On June 25, 2020, SEC Chair Jay Clayton gave testimony before the Investor Protection, Entrepreneurship and Capital Markets Subcommittee of the U.S. House Committee on Financial Services on the topic of capital markets and emergency lending in the Covid-19 era. The next day, on June 26, Chair Clayton, William Hinman, Director of the Division of Corporation Finance, Dalia Blass, Director of the Division of Investment Management and Brett Redfearn, Director of the Division of Trading and Markets issued a public statement on the same topic but expanded to include efforts to ensure the orderly function of U.S. capital markets.
Chair Clayton Testimony
Chair Clayton breaks down his testimony over five topics including: (i) market monitoring and regulatory coordination; (ii) guidance and targeted assistance and relief; (iii) investor protection, education and outreach efforts; (iv) ongoing mission-oriented work; and (v) the SEC’s fiscal-year 2021 budget request.
Market Monitoring and Regulatory Coordination
Despite the extraordinary volumes and volatility we have seen in the
On March 4, 2020, the SEC published proposed rule changes to harmonize, simplify and improve the exempt offering framework. The proposed rule changes indicate that the SEC has been listening to capital markets participants and is supporting increased access to private offerings for both businesses and a larger class of investors. Together with the proposed amendments to the accredited investor definition (see HERE), the new rules could have as much of an impact on the capital markets as the JOBS Act has had since its enactment in 2012.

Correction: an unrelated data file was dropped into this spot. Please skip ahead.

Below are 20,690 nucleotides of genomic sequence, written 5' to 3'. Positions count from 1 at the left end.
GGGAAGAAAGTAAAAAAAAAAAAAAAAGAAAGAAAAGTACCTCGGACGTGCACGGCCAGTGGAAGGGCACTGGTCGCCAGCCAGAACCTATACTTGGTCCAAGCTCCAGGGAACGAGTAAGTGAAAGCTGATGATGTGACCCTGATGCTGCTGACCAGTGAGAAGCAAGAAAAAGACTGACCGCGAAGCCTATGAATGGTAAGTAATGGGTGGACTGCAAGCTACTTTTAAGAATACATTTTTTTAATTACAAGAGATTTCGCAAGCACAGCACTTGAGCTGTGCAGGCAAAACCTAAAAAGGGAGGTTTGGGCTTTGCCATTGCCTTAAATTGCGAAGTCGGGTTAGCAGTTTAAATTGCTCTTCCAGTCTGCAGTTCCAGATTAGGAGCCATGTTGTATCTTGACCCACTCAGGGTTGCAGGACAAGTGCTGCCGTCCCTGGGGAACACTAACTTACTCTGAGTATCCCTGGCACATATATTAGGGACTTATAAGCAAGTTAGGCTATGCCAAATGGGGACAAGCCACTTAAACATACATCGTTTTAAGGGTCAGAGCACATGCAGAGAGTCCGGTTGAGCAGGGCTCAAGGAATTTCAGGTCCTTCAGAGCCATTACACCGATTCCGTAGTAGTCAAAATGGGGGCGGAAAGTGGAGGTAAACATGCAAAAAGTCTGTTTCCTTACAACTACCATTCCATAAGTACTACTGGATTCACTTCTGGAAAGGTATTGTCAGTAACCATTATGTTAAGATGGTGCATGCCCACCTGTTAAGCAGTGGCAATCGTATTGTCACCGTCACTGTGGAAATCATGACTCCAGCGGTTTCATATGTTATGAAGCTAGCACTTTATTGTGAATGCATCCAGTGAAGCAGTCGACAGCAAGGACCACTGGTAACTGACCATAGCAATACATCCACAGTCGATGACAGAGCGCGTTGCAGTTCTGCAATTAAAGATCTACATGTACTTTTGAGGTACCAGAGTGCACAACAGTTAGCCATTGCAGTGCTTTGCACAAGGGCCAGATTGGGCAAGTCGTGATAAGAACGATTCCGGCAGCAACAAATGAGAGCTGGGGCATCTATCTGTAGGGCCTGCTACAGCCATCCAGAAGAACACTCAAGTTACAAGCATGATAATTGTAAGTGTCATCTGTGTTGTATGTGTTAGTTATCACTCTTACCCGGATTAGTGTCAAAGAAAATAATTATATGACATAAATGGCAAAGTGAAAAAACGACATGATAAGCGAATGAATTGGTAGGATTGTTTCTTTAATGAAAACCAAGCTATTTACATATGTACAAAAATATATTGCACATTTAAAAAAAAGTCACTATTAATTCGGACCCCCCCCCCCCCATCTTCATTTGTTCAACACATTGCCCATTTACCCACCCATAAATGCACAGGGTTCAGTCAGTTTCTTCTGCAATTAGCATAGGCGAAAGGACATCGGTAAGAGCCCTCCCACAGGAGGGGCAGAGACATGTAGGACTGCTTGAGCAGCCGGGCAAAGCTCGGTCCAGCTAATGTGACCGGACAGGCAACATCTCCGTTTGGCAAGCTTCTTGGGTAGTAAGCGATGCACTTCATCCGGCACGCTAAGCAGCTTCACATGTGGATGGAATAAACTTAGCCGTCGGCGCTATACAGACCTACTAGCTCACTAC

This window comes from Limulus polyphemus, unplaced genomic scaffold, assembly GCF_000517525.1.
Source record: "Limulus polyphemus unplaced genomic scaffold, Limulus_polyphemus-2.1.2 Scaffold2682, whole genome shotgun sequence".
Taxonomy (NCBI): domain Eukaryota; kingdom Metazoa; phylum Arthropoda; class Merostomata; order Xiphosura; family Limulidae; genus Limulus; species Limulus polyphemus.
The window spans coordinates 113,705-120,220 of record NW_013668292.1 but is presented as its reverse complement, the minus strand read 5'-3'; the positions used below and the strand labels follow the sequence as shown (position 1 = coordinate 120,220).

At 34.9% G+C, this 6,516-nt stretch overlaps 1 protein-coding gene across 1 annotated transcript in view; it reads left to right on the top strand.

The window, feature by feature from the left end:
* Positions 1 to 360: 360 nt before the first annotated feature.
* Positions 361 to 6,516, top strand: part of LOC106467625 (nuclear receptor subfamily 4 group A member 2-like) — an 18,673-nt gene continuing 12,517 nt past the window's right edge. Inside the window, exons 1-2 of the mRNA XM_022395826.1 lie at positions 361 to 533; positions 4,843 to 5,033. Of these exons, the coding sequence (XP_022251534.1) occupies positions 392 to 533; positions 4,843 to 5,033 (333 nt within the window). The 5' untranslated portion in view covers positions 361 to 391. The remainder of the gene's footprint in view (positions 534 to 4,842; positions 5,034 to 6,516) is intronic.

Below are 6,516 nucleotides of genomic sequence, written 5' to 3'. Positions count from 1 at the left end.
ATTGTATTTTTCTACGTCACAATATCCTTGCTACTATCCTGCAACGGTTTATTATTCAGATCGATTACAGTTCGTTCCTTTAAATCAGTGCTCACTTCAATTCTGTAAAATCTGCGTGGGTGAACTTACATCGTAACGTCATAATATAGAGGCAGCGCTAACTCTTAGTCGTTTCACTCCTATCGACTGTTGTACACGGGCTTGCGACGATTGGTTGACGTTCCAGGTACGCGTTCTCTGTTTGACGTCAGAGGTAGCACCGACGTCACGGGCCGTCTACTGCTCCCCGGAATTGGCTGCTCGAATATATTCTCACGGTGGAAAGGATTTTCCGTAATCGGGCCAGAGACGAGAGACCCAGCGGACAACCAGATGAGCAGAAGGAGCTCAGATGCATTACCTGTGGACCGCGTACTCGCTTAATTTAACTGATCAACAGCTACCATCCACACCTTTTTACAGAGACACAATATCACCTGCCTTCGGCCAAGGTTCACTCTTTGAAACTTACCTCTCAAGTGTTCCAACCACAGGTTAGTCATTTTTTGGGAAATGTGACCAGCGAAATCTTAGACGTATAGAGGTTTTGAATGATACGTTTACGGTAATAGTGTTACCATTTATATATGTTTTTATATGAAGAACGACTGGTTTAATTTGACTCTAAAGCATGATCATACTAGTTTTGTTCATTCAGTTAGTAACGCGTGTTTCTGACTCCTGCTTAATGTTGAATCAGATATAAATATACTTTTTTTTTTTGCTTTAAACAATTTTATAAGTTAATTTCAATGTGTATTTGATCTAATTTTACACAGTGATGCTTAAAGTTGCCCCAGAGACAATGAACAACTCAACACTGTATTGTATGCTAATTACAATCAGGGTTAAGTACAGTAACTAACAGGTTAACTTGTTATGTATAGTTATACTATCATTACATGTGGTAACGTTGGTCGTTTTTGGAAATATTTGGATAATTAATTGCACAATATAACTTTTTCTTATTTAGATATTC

I’ve written a five-part series detailing the rule changes, the first of which can be read HERE. My plan to publish the five parts in five consecutive weeks was derailed by the coronavirus and more time-sensitive articles on relief for SEC filers and disclosure guidance, but will resume in weeks that do not have more pressing Covid-19 topics.
On April 2, 2020, the SEC Small Business Capital Formation Advisory Committee
On November 7, 2019, the SEC Investor Advisory Committee held a meeting on the topics of (i) whether investors use environmental, social and governance (ESG) data in making investment and capital allocation decisions; and (ii) the SEC’s recent concept release on harmonization of securities offering exemptions. For more on ESG matters, see HERE and for my blog on the SEC’s concept release on exempt offerings, see HERE. Both SEC Chair Jay Clayton and Commissioner Allison Herren Lee made remarks before the committee. As always, it is helpful in navigating our complex securities laws and regulatory priorities to stay informed on matters involving SEC decision makers and policy setters.